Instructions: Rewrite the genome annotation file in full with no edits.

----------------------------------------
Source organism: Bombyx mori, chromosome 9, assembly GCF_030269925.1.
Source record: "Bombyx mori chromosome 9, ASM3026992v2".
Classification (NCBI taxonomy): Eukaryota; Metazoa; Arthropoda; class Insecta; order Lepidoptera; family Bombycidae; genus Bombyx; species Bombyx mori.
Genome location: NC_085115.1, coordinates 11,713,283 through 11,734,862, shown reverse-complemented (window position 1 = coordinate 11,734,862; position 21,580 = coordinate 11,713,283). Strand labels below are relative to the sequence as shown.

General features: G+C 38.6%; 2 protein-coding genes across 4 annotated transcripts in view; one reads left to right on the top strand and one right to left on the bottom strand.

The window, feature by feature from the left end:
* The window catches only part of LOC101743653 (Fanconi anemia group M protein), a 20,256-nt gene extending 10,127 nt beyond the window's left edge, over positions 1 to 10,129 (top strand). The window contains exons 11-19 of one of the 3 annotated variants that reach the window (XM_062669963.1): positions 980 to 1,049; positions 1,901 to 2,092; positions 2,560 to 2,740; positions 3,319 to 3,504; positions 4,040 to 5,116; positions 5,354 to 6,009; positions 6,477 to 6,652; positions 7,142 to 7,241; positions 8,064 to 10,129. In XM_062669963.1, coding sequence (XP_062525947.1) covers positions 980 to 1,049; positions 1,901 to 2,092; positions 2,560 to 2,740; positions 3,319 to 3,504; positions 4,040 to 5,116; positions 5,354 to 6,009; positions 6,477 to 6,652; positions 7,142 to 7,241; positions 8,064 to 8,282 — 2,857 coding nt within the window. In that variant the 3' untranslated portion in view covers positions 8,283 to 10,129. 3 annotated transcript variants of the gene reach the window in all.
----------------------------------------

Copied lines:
Source organism: Bombyx mori, chromosome 9, assembly GCF_030269925.1.
Source record: "Bombyx mori chromosome 9, ASM3026992v2".
Classification (NCBI taxonomy): Eukaryota; Metazoa; Arthropoda; class Insecta; order Lepidoptera; family Bombycidae; genus Bombyx; species Bombyx mori.
Genome location: NC_085115.1, coordinates 11,713,283 through 11,734,862, shown reverse-complemented (window position 1 = coordinate 11,734,862; position 21,580 = coordinate 11,713,283). Strand labels below are relative to the sequence as shown.

General features: G+C 38.6%; 2 protein-coding genes across 4 annotated transcripts in view; one reads left to right on the top strand and one right to left on the bottom strand.

The window, feature by feature from the left end:
* The window catches only part of LOC101743653 (Fanconi anemia group M protein), a 20,256-nt gene extending 10,127 nt beyond the window's left edge, over positions 1 to 10,129 (top strand). The window contains exons 11-19 of one of the 3 annotated variants that reach the window (XM_062669963.1): positions 980 to 1,049; positions 1,901 to 2,092; positions 2,560 to 2,740; positions 3,319 to 3,504; positions 4,040 to 5,116; positions 5,354 to 6,009; positions 6,477 to 6,652; positions 7,142 to 7,241; positions 8,064 to 10,129. In XM_062669963.1, coding sequence (XP_062525947.1) covers positions 980 to 1,049; positions 1,901 to 2,092; positions 2,560 to 2,740; positions 3,319 to 3,504; positions 4,040 to 5,116; positions 5,354 to 6,009; positions 6,477 to 6,652; positions 7,142 to 7,241; positions 8,064 to 8,282 — 2,857 coding nt within the window. In that variant the 3' untranslated portion in view covers positions 8,283 to 10,129. 3 annotated transcript variants of the gene reach the window in all.